Some baseball players stayed in the U.S. Certainly the most famous was Babe Ruth, who had registered for the draft, but hadn’t been called for service overseas. In the 1918 World Series–the only one played completely in September–his Red Sox team beat the Chicago Cubs, 4-2. At that game, a tradition was born when the military band played the “Star-Spangled Banner” during the seventh-inning stretch. The crowd joined in. The singing of the national anthem (so-named in 1931) became standard practice at MLB games beginning in the 1941-42 season. (2)

Baseball has so many traditions, and the one I most treasure, is the practice of handing down the love of the game, one generation to the next. My grandfather is my link to the game. I will always remember the pleasure of sitting at his knee, quietly watching him listen to the Kansas City Athletics on the radio. This memory came to mind on a recent flight home. I shared a row with a man and his son, who was probably a young teenager. “We’re seeing baseball parks this summer,” the father said, explaining the new jersey his son was proudly wearing. We talked about baseball. I told him about my grandfather and baseball in World War 1. I asked him what he especially liked. “I collect signed, first-edition books on baseball.” His favorites? He scribbled them down on the back of a bookmark I had.

Baseball titles cropped

Before we landed, I mentioned one detail that puzzled me in World War 1-era baseball. The Y.M.C.A. sent indoor baseballs and indoor bats to France. Did he know about indoor baseball played during the war? He grew silent and said, no, quickly adding that he wanted to look into this as soon as he got home.

I bet he did. That’s baseball–so many facts and stats and enduring traditions over its long history. It’s no surprise to me that American soldiers played ball at military camps and places in France, however and wherever they could. And watch games. And long to be home to see their favorite teams in person.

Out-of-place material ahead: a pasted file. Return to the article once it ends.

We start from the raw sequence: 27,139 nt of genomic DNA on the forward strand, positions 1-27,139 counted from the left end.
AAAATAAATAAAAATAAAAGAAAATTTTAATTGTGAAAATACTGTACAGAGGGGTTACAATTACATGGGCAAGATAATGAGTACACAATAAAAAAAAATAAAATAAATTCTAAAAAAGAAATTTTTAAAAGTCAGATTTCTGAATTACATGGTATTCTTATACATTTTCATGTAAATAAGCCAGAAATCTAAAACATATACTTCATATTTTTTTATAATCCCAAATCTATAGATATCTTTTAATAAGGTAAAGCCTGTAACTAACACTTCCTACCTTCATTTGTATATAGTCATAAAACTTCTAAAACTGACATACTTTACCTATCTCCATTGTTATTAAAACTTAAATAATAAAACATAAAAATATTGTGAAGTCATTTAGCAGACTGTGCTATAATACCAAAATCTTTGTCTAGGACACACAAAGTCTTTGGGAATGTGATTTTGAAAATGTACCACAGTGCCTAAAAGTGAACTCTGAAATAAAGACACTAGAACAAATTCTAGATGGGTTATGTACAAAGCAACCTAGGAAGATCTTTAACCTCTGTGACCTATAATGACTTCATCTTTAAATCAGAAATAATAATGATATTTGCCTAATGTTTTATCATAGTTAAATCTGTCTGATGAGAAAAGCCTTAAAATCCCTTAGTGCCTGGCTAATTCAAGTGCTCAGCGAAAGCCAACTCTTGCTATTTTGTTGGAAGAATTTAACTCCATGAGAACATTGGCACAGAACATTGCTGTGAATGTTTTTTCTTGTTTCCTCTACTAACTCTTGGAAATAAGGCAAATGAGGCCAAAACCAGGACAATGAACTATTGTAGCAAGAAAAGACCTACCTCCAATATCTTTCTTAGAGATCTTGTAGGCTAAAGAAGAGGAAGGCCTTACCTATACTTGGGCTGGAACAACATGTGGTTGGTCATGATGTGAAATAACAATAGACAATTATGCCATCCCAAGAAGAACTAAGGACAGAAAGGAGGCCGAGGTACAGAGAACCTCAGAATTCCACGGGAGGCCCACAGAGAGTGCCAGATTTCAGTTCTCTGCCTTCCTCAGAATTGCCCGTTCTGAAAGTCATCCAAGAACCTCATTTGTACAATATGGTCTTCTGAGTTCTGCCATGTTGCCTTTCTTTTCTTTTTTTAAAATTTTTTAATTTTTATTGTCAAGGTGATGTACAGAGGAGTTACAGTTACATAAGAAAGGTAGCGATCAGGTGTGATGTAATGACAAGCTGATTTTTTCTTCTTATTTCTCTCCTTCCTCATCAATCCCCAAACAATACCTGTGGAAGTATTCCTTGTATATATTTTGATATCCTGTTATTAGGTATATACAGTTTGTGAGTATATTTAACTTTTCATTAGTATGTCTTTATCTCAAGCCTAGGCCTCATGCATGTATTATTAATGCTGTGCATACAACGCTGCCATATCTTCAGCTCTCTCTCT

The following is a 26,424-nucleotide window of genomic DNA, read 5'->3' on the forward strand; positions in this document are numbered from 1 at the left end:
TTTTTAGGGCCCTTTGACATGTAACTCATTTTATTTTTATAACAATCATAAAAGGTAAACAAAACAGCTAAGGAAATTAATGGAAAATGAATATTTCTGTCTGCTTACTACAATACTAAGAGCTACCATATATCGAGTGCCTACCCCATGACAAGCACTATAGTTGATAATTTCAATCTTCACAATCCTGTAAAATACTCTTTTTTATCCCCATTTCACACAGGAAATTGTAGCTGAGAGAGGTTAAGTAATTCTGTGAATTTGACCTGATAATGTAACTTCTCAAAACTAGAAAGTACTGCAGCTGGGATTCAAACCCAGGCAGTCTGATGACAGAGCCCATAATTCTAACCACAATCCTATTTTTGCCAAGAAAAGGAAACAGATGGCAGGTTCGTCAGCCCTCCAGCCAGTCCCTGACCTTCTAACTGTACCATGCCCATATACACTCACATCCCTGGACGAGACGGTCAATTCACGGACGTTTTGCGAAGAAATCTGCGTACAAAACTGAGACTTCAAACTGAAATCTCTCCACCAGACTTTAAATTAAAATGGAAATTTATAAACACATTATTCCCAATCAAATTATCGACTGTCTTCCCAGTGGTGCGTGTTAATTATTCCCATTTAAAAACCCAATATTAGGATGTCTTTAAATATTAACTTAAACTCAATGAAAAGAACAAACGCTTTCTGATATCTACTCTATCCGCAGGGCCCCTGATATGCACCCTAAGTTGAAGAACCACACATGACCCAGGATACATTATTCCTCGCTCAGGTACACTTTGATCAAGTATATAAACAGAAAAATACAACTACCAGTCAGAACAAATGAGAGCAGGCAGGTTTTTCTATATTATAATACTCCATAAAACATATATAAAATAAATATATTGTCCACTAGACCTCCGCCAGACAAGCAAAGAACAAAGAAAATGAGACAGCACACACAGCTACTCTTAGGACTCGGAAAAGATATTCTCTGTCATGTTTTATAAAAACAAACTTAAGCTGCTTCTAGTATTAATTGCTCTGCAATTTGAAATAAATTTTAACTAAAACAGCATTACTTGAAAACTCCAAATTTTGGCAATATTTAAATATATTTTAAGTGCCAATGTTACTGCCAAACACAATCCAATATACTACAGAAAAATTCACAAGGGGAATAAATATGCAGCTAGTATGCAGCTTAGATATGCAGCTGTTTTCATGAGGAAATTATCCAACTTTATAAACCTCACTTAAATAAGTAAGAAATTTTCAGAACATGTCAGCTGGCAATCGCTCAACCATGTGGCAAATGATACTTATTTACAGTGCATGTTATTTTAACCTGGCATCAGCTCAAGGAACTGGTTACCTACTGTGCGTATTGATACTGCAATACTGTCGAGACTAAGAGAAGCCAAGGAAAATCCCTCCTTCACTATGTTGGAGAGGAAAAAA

When the Dodgers take to the field in the 2018 World Series, I’ll fold into the shadows of this rich history of the game. I’ll marvel at Fenway Park and Dodger Stadium, two of the oldest (still standing) parks in baseball, festooned with patriotic bunting for the World Series. I’ll remember that only one team can win. I’ll take comfort knowing I’m not the only one yelling at the TV, the way my grandfather’s generation yelled at the radio or yelled from the stands. We know best, the fans. It’s baseball.

And so is the hope, that against all odds, my team will win. Go Dodgers!

Thank you, MLB, for supporting the troops in World War 1.

MLB contributions WW1

Included in story, “Baseball’s Bit in The World War,” Baseball Magazine, Feb. 1918, p. 390.



(1) Frank Ceresi, “Chemical Warfare Service,” included at

(2) “Baseball and the Star Spangled Banner” at

Online sources provided by National Baseball Hall of Fame and Museum.

“A Corner in Horsehide,” 34 ff.

“Baseball Champions American Expeditionary Forces,”

Print sources provided by the National Baseball Hall of Fame:

Elias, Robert. “Real War (1917-1919)” in The Empire Strikes Out: How Baseball Sold U.S. Foreign Policy and Promoted the American Way Abroad. The New Press, 2010.

Lane, F.C. “Baseball’s Bit in the World War.” Baseball Magazine, February 1918, 386-391, 436-437.


Baseball. . . Somewhere in France

Summer, time to read, time to watch baseball. I found this story in Trench and Camp and loved the picture painted by the sports writer. At a baseball game behind the front lines in France, he described fans cheering the game and the aerial combat overhead. Grandpa wasn’t in this crowd, but I bet he would have enjoyed the action!

In case these terms are new to you (they were to me): Archie refers to anti-aircraft fire, boche to German, and poilus to French soldiers.

Baseball game, france (1) headline

Headline of story that ran in Trench and Camp, May 11, 1918. Used here with permission of the Kansas State Historical Society. Copy and Reuse Restrictions Apply.